Since then, a lot of water under the bridge and Annerley now offers a wide range of antenatal care, we have an obstetrician who tends to our women and a special shared care programme, NEXUS, that gives families an option of a great continuous care by midwives and obstetricians at a very affordable price. We are just about to publish our clinical outcomes from this programme and we are very excited.

But back to where I started. I remember when I got married in 2001 and I was thanking all my family and friends for all the help they had offered and given me in my life. Right from birth of course, parents and siblings, grandparents and many more – but then ongoing: I would never have finished school, university and my postgraduate midwifery degree, had it not been for my sister Rebekka for example, help from friends and family that babysat, fed, offered lodgings, cars, money and more and more – for years. Other friends who are always there, on the phone if not in person, always willing, listening, practical, loving and just there.

I also would never have survived here in Hong Kong, had it not been for all the friends and families that came through Annerley, all the staff that I have been fortunate to been surrounded by. I don’t think anyone can really imagine what it is to run a little business like this, that is so dependent on that everyone puts in their best and that – when nature rules what time babies are born, everyone is emotional, happy, helpless, sad, – the whole lot, many times over during the months of the parenting journey – completely depends on the whole team to be amazingly committed.
Families of those employees, the midwives, team in our office, they also have had their share. There are phone-calls, strange working hours and discussions about stuff that none of them really would love to hear. But they put up with it and fortunately I think I can say that most of the time our little team is a happy one.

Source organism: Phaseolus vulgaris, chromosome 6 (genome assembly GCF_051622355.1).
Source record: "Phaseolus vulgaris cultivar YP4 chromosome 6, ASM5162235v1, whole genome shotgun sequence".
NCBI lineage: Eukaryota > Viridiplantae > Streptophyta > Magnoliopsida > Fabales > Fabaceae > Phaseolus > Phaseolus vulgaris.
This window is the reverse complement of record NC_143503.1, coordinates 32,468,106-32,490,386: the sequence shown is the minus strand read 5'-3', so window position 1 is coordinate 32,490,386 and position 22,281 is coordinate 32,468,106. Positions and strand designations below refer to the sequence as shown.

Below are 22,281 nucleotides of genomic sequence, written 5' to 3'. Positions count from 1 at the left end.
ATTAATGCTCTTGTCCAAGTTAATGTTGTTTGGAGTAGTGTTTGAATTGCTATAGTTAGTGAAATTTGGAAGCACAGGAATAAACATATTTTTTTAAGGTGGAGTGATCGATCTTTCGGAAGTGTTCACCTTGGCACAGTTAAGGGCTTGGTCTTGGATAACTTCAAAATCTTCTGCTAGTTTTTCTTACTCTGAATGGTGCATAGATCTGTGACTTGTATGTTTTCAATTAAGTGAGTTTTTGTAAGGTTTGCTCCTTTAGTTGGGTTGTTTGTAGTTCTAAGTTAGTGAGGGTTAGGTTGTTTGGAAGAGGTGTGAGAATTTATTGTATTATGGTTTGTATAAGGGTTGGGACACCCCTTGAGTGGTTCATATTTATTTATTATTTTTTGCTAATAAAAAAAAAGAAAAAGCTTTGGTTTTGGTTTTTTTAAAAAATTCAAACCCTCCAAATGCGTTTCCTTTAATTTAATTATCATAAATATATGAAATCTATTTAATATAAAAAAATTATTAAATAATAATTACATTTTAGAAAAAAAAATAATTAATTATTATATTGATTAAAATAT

Since 2001 in my marriage speech, I have many times stood in front of crowds and written blogs like this. All quite similar. About the same people.

And I can never say it enough. Women and men, – there are so many around me that I really cannot thank enough. People who stand by me and I want to say to that I will always, too, stand by you.

Sometimes this is obvious, sometimes it is not. But it is there. The it. Believe in it, lean into it, feel it. I really hope that one day, I can return all those favors, love and generosity, not that anyone seems to be counting.

I have had a tough year myself. I divorced and my whole family has suffered. We all try to make it work though and in my 45th year of living, I am making it my passion to try and live in peace and harmony and try to make the world a little better than when I came into it.
With the help of all these wonderful role-models around me, I would never be able to think that way. Of course, on the darkest days, it is even hard. But I am so lucky to be able to always be knocked into a beautiful path, if ever I seem to wander out of it. By you all, beautifulies. My family is an amazing one. Unusual and strange I suppose, but I am so glad to be in it. My birth family and my Annerley family.

“The power of the pride” – our little team mantra, this one led by the only man in our Annerley team. We are all there to support each other, to support families, who then support each other and so it goes.

Power of the pride

Power of the pride

I would like to dedicate my song on this day to my beautiful daughter Freyja, who is my inspiration every day. If we could all just be like her, the sun would always shine. Happy (just after) international day to all women in this world.

From the forever grateful mum and midwife,
Hulda

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Job Opportunity at Annerley – Office/Client Relationship Manager

Job Opportunity at Annerley – Office/Client Relationship Manager

Posted on 07 November 2017 by Ailish Cotton